- The Los Angeles LGBT Center, the region’s largest, pulled its participation from the event and called on the team to reverse its decision, saying:
“We call on the Dodgers to reconsider their decision, honor the Sisters, and bring the true spirit of Pride back to Dodgers Stadium. If the decision is not reversed, we strongly encourage the Dodgers to cancel Pride Night. Any organization that turns its back on LGBTQ+ people at this damning and dangerous inflection point in our nation’s history should not be hoisting a rainbow flag or hosting a ‘Pride Night.’ We want the Dodgers ally ship to be consistent with our experience partnering with them over the past many years. The people of Los Angeles County have consistently and overwhelmingly shown up for LGBTQ+ equality. If one of our most beloved institutions — the Dodgers — refuses to stand by us at this moment, we are terrified of what will come next. Los Angeles is a leader — not a follower. We call on the Dodgers to set an example.”
- California State Sen. President pro tempore Toni Atkins tweeted: “Capitulating to demands from anti-LGBTQ officials in other states to remove the @LADragNuns from Pride Night is a shameful decision by the @Dodgers. I stand with the @LADragNuns — we will not give in to politicians who seek to silence our #LGBTQ+ community.”
- The ACLU of Southern California pulled out from Pride Night, tweeting: “The Dodgers, which broke the color line in baseball in 1947 by signing Jackie Robinson, were champions of inclusion. Seventy-six years later, they take a giant step backward banning a long-standing drag charity. In unity with @SFSisters, we will not participate in Pride Night.”
- U.S. Rep. Robert Garcia, the openly gay former mayor of Long Beach, called for a boycott, saying, “This is shameful and you will not divide and separate our community. I hope we all boycott your ‘pride night’ and protest this cowardly decision.”
- California State Sen. Scott Wiener from San Francisco, who is gay, got in a sports dig in his statement condemning the Dodgers: “In the past month, right wing mobs demanded that Anheuser Busch stop featuring a trans woman in an ad & that the Dodgers kick drag queens out of its Pride celebration. Both Anheuser Busch & the Dodgers caved. The danger to our community grows by the day. We expect more from our sports teams — even the Dodgers.”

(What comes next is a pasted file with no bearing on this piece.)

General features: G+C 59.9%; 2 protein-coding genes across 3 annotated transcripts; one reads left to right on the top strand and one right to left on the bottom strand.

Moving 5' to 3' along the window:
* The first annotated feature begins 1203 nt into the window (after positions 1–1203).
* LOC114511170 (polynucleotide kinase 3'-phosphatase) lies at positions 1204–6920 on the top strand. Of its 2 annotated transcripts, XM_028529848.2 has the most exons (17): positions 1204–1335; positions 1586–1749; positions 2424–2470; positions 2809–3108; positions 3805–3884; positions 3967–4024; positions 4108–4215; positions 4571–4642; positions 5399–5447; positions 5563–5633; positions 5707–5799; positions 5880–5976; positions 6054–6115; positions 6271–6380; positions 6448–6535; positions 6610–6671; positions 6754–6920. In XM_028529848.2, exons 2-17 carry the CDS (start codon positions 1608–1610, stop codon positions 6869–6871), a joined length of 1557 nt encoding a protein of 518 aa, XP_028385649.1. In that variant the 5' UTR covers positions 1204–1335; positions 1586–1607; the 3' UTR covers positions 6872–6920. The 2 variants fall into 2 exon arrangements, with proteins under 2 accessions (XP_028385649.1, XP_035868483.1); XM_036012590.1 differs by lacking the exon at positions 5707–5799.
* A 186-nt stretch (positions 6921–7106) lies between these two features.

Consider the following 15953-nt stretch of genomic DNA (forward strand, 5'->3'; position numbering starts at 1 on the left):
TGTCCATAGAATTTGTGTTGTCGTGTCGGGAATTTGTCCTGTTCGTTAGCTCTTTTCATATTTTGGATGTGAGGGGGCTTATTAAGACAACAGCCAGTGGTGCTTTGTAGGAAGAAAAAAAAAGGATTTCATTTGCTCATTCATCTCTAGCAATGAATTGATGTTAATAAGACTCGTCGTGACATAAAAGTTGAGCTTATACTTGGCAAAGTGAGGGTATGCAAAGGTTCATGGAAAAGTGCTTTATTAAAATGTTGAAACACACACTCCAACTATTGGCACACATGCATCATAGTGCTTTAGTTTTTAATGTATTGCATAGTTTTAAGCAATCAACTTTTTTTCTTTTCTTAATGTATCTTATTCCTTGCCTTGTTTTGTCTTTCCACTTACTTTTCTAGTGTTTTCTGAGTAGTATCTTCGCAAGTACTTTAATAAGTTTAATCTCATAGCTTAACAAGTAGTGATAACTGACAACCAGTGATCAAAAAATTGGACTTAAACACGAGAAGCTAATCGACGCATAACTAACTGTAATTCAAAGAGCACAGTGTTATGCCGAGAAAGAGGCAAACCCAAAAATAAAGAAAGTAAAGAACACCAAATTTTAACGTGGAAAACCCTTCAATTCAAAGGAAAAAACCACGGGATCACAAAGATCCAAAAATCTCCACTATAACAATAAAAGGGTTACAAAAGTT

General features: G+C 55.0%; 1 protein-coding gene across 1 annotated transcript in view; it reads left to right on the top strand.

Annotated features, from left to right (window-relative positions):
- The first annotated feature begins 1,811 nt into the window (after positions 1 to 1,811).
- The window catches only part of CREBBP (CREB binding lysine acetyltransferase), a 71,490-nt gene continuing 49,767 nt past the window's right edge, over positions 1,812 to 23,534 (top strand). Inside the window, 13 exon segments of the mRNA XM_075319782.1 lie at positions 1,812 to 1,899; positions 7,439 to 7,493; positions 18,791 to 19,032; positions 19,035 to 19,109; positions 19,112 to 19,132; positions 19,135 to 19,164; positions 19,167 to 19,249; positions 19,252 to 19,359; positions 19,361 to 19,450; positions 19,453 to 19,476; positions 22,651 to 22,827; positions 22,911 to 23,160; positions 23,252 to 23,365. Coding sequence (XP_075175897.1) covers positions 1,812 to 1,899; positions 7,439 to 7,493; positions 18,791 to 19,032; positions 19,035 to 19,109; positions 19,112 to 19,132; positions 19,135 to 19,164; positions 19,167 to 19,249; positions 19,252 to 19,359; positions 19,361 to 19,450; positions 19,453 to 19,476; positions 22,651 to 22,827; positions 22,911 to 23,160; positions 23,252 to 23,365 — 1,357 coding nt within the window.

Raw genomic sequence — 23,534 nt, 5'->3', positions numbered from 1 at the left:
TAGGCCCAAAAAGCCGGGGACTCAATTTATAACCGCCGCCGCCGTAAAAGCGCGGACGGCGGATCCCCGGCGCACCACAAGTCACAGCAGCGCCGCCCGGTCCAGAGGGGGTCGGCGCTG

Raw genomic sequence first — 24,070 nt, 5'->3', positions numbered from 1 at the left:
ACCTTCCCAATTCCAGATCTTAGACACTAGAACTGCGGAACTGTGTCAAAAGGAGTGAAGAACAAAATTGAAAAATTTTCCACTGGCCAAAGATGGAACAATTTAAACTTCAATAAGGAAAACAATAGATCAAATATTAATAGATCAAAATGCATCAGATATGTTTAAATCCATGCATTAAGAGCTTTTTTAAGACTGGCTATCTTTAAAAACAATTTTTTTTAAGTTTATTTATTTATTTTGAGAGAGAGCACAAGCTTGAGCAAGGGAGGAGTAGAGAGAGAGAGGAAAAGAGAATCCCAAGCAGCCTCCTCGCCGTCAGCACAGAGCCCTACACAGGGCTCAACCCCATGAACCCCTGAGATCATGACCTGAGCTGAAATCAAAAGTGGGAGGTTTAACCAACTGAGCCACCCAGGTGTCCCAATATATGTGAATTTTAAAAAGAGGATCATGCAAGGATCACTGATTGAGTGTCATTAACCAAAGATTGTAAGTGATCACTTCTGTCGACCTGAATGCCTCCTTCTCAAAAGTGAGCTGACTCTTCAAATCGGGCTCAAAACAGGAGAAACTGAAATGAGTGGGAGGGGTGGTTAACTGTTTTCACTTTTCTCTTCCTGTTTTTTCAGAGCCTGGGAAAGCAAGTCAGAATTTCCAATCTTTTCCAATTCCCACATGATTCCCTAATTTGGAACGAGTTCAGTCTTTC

This whole controversy started with a letter from Sen. Marco Rubio to MLB Commissioner Rob Manford. Rubio represents Florida, literally on the opposite side of the country from Dodger Stadium, so it’s unclear why the Dodgers would give a damn about what Rubio says about anything. What pressure Manford might have put on the team is unknown.
Then longtime anti-gay bigot Bill “Gay Marriage is the Work of the Devil” Donohue of the Catholic League, an advocacy group that is not part of the church, weighed in to condemn the Sisters’ inclusion. No one who cares a whit about LGBTQ people should listen to a thing Donohue says. It’d be like someone organizing a Black History Month exhibit listen to input from the KKK.
The Dodgers’ biggest mistake was their knee-jerk reaction to the letter and caving in so quickly. Then game is not for a month, plenty of time to give the matter serious thought before reaching any decision. They then made it worse with a statement that threw the Sisters under the bus with zero acknowledgement to the heroic work they have done for 40 years, saying the decision was made because of the “strong feelings of people who have been offended.” So the standard is now anyone with “strong feelings” rule the day?
What happens next?
Damn if I know, but my guess is that more groups pull out as the word spreads. As for ticket sales, the Dodgers have the best attendance in baseball and the June 16 is against the hated San Francisco Giants so Dodger Stadium will be packed, though whether the team will match the 18,000 in specific Pride Night tickets from a year ago is unknown.
This whole thing is sad and infuriating because the Dodgers have been a pioneer for sports teams in addressing LGBTQ inclusion and that should be applauded. Yet they threw a lot of good will away when catering to the most extreme elements in society, people trying to reverse decades of progress at a time when LGBTQ people need all the allies we can get.